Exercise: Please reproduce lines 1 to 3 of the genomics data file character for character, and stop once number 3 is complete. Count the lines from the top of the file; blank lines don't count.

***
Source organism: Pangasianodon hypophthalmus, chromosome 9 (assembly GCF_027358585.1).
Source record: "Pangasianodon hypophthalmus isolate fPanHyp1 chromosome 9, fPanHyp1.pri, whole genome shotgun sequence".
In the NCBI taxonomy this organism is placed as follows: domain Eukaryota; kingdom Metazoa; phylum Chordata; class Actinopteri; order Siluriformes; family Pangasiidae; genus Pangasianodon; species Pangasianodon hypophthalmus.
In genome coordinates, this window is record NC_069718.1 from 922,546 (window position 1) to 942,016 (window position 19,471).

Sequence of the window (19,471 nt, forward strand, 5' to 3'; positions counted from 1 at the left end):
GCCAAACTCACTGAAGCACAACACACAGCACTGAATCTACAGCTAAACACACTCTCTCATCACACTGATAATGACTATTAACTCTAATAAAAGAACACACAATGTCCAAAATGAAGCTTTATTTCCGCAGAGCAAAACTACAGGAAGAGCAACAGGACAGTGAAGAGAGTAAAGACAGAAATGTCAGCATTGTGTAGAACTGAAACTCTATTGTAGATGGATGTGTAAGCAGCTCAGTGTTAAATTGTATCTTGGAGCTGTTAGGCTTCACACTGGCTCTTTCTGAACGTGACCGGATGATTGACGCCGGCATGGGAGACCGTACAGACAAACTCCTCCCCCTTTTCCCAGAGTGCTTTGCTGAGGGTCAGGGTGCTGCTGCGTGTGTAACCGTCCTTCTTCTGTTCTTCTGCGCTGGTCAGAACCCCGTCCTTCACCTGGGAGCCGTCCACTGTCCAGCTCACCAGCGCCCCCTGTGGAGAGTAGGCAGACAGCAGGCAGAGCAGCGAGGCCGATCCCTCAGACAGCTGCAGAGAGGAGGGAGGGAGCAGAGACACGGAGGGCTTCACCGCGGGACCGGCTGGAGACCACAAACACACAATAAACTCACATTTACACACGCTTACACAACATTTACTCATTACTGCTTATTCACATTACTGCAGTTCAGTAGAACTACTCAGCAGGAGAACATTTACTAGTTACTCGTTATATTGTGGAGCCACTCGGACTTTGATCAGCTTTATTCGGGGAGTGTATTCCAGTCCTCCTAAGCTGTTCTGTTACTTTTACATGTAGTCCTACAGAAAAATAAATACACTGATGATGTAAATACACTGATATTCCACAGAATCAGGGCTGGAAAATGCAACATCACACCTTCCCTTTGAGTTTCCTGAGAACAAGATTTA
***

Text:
Source organism: Pangasianodon hypophthalmus, chromosome 9 (assembly GCF_027358585.1).
Source record: "Pangasianodon hypophthalmus isolate fPanHyp1 chromosome 9, fPanHyp1.pri, whole genome shotgun sequence".
In the NCBI taxonomy this organism is placed as follows: domain Eukaryota; kingdom Metazoa; phylum Chordata; class Actinopteri; order Siluriformes; family Pangasiidae; genus Pangasianodon; species Pangasianodon hypophthalmus.